The central question of this book is whether the assignment of government functions to the individual jurisdictions in a federal state can ensure an optimal allocation of resources and a fair income distribution. The analysis thereby gives a new answer to the old question about the optimal degree of fiscal decentralization in a federal state. It shows that fiscal decentralization is a method to disclose the preferences of currently living and future generations for local public goods, to limit the size of the government, and to avoid excessive public debt finance. While the allocative branch of the government benefits from fiscal decentralization, it is difficult to obtain a distribution of incomes that differs from the outcome that the market brings along.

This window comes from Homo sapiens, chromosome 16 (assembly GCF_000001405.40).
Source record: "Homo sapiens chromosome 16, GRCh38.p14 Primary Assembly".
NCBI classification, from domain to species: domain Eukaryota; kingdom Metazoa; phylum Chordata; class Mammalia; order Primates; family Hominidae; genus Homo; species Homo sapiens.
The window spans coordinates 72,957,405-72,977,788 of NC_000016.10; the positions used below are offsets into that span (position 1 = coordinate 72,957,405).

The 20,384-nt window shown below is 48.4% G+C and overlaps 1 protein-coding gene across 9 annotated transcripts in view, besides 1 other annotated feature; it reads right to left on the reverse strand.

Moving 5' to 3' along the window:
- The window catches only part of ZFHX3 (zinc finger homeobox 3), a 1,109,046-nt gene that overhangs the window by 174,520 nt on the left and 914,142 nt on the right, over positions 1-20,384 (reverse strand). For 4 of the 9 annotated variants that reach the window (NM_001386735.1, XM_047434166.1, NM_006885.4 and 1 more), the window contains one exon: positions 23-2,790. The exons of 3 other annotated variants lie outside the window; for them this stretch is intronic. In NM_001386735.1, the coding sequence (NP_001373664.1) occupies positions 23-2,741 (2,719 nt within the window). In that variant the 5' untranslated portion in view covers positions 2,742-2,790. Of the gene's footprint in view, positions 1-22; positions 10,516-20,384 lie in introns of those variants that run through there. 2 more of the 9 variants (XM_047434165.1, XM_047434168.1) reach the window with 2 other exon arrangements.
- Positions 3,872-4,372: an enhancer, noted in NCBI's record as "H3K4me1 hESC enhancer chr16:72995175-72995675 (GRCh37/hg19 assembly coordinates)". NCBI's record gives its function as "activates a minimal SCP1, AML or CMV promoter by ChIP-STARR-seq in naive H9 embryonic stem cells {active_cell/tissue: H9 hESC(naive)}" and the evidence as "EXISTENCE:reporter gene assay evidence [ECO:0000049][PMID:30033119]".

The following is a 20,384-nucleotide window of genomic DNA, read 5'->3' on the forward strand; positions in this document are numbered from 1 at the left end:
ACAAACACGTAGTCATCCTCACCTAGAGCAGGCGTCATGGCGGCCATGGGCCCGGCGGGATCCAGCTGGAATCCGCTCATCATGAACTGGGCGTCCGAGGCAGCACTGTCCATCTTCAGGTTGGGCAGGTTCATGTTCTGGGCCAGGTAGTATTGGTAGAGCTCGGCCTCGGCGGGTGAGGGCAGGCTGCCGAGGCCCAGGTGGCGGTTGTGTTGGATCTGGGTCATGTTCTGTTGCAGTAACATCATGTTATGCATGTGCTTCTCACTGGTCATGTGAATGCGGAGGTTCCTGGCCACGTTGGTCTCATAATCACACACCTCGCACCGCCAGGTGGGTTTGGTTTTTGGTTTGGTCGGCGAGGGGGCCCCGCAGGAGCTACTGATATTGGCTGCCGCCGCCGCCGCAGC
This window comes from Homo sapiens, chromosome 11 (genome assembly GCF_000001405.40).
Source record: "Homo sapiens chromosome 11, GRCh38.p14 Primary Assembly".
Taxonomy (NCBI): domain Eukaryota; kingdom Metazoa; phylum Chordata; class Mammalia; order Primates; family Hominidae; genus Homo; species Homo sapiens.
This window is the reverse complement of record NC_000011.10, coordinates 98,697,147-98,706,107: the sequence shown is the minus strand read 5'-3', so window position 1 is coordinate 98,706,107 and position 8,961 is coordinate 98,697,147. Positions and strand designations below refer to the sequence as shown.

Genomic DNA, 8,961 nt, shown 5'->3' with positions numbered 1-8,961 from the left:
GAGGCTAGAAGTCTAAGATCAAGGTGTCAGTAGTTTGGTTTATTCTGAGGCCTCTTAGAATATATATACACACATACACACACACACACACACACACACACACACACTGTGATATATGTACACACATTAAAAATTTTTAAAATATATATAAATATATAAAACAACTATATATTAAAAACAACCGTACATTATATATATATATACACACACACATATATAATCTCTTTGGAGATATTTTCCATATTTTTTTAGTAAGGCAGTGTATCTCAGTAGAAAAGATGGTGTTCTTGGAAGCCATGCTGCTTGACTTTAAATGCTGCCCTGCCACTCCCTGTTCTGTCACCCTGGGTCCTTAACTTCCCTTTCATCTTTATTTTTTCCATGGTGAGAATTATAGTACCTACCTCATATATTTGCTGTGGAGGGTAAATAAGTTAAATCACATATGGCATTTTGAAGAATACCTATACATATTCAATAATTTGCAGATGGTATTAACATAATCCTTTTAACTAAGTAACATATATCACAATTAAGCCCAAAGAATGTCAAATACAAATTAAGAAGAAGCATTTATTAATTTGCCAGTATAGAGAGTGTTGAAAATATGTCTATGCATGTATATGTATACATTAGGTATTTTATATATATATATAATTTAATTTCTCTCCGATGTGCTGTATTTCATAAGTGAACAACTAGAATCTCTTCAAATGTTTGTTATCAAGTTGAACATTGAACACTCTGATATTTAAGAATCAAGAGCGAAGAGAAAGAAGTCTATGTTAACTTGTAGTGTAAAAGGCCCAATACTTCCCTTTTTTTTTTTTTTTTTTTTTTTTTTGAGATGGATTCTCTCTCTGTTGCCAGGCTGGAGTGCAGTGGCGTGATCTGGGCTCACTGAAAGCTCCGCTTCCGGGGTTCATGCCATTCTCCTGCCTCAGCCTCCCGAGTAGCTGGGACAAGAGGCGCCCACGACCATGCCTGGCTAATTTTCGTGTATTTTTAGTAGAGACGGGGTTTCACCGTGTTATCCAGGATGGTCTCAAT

This book resulted from the NATO Advanced Research Workshop on "Electron Kinetics and Applications of Glow Discharges," held in St. Petersburg, Russia, on May 19-23, 1997. Glow discharges have found widespread applications in many technological processes from the manufacture of semiconductors, to recent developments in na- technology, to the traditional fields of gas lasers, and discharge lamps. Consequently, the interest in the physics of glow discharges has experienced yet another resurgence of interest. While the non-equilibrium character of glow discharges is widely accepted, the opinion still prevails that the main features can be captured by fluid models, and that kinetic treatments are only required for the understanding of subtle details. The erroneousness of this belief is demonstrated by the failure of fluid models to describe many basic features of glow discharges such as, for instance, electrode phenomena, striations, and collisionless heating effects. An adequate description of glow discharges thus has to be of kinetic nature.
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